THE UNIVERSITY OF MARYLANDUniversity of Maryland neuroscientist Margaret McCarthy credits a Time Life book about the brain with sparking her curiosity about the complex and mysterious organ while she was a college student. To chase this curiosity, she enrolled in the Institute for Animal Behavior at Rutgers University as a graduate student and was one of the first to receive its newly minted PhD in behavioral neuroscience. McCarthy was drawn to studying how hormones control brain development. Factoring in hormones, she says, “involves thinking about the brain in the context of the whole body.” She studied hormone-regulated behavior and sex differences in the developing brain as a postdoc at Rockefeller University and at the National Institutes of Health (NIH) before joining the faculty of the medical school at Maryland in 1993. Now she is the go-to person among her neuroscientist colleagues as the NIH prepares to implement new guidelines requiring the consideration of sex as a variable in animal studies. In “Sex Differences in the Brain,” McCarthy describes what is currently known about how sex influences brain development and neuropsychiatric disorders.
KAILASH GUPTAKailash Gupta has worked as a researcher in diverse regions of the world—from India to Indiana—and in areas from botany to virology. “You have to go with what you like and what you are interested in as you develop your career,” he says. Gupta started his scientific career studying plant sciences as a master’s and PhD student in India and shifted to purine metabolism as a postdoc at Indiana University in Bloomington. To train as a virologist he moved to the University of Alabama at Birmingham, where he studied the replication of negative-sense RNA viruses. He continued this line of research as a faculty member at St. Jude Children’s Research Hospital in Memphis and Rush-Presbyterian-St. Luke’s Medical Center in Chicago. His interest in therapeutics for AIDs brought him to the National Institute of Allergy and Infectious Diseases in 2002, where, as a program officer, he oversaw projects focused on developing novel treatment approaches. In 2004, Gupta also helped found the online journal AIDS Research and Therapy, and served as its editor-in-chief until he retired last year. In “Pay-to-Play Publishing,” Gupta draws on his publishing experiences to examine many of the egregious practices currently plaguing online science publishing.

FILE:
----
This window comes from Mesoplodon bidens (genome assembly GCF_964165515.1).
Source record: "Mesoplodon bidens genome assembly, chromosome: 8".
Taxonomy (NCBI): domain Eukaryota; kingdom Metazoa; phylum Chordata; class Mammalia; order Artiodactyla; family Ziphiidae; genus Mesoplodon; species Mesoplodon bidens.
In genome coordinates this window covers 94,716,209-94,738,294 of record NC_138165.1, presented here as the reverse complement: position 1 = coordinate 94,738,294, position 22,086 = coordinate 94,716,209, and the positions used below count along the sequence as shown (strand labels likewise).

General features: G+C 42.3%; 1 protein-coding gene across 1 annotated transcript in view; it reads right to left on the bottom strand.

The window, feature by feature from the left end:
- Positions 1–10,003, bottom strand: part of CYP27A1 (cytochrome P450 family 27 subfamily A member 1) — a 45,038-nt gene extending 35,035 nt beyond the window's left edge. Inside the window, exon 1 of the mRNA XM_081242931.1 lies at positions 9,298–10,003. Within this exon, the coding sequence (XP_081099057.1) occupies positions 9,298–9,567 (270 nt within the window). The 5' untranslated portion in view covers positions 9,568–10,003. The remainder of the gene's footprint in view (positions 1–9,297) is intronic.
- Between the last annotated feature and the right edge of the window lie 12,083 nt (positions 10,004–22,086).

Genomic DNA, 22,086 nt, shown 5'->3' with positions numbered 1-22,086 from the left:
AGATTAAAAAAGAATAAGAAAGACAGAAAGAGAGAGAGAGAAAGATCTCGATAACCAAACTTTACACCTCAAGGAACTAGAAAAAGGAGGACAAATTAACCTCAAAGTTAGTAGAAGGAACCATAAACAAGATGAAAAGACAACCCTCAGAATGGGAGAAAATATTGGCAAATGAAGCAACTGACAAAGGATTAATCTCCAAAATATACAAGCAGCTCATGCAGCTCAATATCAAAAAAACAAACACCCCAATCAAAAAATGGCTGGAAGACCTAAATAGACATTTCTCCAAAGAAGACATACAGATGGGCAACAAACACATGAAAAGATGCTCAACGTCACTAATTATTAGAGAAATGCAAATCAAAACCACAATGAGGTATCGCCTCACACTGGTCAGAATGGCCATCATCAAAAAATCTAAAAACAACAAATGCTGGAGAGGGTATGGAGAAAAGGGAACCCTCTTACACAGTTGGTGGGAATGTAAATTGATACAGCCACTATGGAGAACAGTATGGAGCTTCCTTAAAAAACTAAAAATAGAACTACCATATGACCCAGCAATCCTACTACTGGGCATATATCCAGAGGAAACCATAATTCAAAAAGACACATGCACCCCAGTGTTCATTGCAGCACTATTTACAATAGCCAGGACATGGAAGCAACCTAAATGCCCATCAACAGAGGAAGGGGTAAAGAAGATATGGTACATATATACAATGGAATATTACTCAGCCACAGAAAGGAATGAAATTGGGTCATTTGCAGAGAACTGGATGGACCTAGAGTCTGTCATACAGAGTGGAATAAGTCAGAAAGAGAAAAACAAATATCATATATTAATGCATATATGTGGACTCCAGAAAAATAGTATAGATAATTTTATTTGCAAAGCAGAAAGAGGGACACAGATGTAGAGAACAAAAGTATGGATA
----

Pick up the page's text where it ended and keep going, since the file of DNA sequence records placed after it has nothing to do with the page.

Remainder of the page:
DURB CURLEEMalcolm Gay, a reporter for The Boston Globe, never intended to write a book about the brain. After earning a journalism degree from University of California, Berkeley, in 2003, he pursued his goal of covering the arts. As a freelancer Gay has reported on a variety of topics for publications such as The New York Times, The Atlantic, and Time.com. While researching a profile on a scientist studying brain-machine interfaces, Gay says, he quickly realized he had on his hands a fascinating topic that bridged the fields of science and philosophy. In many ways, the science of brain-machine interfaces represents “the oldest of human stories: trying to achieve something beyond our present form.” He took on the challenge of grappling with the science and drew from his own background in philosophy to pen his first book, The Brain Electric, which he discusses in “Brain New World.”